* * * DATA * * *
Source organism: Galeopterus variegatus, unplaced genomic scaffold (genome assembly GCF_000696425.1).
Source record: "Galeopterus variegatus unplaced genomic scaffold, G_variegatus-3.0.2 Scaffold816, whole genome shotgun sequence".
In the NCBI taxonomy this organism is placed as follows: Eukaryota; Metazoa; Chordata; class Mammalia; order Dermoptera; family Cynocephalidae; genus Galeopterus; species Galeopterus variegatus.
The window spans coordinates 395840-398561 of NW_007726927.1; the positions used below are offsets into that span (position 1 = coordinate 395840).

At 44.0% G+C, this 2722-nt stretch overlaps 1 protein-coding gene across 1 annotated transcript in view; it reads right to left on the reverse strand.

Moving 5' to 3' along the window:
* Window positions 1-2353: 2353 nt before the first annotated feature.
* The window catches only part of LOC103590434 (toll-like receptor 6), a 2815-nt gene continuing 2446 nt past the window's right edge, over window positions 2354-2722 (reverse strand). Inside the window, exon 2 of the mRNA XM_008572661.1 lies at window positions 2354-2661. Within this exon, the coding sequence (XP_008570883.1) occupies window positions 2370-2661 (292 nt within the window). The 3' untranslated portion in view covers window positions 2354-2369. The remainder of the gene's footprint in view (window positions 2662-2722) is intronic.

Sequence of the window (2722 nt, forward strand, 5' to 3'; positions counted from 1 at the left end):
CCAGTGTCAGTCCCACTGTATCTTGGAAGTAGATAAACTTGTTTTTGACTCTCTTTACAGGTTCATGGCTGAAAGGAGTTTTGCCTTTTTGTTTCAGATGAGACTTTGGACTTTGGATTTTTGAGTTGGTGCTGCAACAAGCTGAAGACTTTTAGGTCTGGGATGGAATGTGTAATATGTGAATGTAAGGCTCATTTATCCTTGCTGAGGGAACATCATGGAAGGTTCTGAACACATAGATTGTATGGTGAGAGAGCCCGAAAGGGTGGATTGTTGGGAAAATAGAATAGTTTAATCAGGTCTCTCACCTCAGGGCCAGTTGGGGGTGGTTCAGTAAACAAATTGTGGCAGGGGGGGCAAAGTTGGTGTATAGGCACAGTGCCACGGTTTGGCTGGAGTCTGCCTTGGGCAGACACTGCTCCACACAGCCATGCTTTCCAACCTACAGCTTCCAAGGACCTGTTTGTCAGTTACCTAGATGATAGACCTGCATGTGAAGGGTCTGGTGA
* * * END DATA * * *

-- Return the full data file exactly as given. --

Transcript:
Source organism: Galeopterus variegatus, unplaced genomic scaffold (genome assembly GCF_000696425.1).
Source record: "Galeopterus variegatus unplaced genomic scaffold, G_variegatus-3.0.2 Scaffold816, whole genome shotgun sequence".
In the NCBI taxonomy this organism is placed as follows: Eukaryota; Metazoa; Chordata; class Mammalia; order Dermoptera; family Cynocephalidae; genus Galeopterus; species Galeopterus variegatus.
The window spans coordinates 395840-398561 of NW_007726927.1; the positions used below are offsets into that span (position 1 = coordinate 395840).

At 44.0% G+C, this 2722-nt stretch overlaps 1 protein-coding gene across 1 annotated transcript in view; it reads right to left on the reverse strand.

Moving 5' to 3' along the window:
* Window positions 1-2353: 2353 nt before the first annotated feature.
* The window catches only part of LOC103590434 (toll-like receptor 6), a 2815-nt gene continuing 2446 nt past the window's right edge, over window positions 2354-2722 (reverse strand). Inside the window, exon 2 of the mRNA XM_008572661.1 lies at window positions 2354-2661. Within this exon, the coding sequence (XP_008570883.1) occupies window positions 2370-2661 (292 nt within the window). The 3' untranslated portion in view covers window positions 2354-2369. The remainder of the gene's footprint in view (window positions 2662-2722) is intronic.

Sequence of the window (2722 nt, forward strand, 5' to 3'; positions counted from 1 at the left end):
CCAGTGTCAGTCCCACTGTATCTTGGAAGTAGATAAACTTGTTTTTGACTCTCTTTACAGGTTCATGGCTGAAAGGAGTTTTGCCTTTTTGTTTCAGATGAGACTTTGGACTTTGGATTTTTGAGTTGGTGCTGCAACAAGCTGAAGACTTTTAGGTCTGGGATGGAATGTGTAATATGTGAATGTAAGGCTCATTTATCCTTGCTGAGGGAACATCATGGAAGGTTCTGAACACATAGATTGTATGGTGAGAGAGCCCGAAAGGGTGGATTGTTGGGAAAATAGAATAGTTTAATCAGGTCTCTCACCTCAGGGCCAGTTGGGGGTGGTTCAGTAAACAAATTGTGGCAGGGGGGGCAAAGTTGGTGTATAGGCACAGTGCCACGGTTTGGCTGGAGTCTGCCTTGGGCAGACACTGCTCCACACAGCCATGCTTTCCAACCTACAGCTTCCAAGGACCTGTTTGTCAGTTACCTAGATGATAGACCTGCATGTGAAGGGTCTGGTGA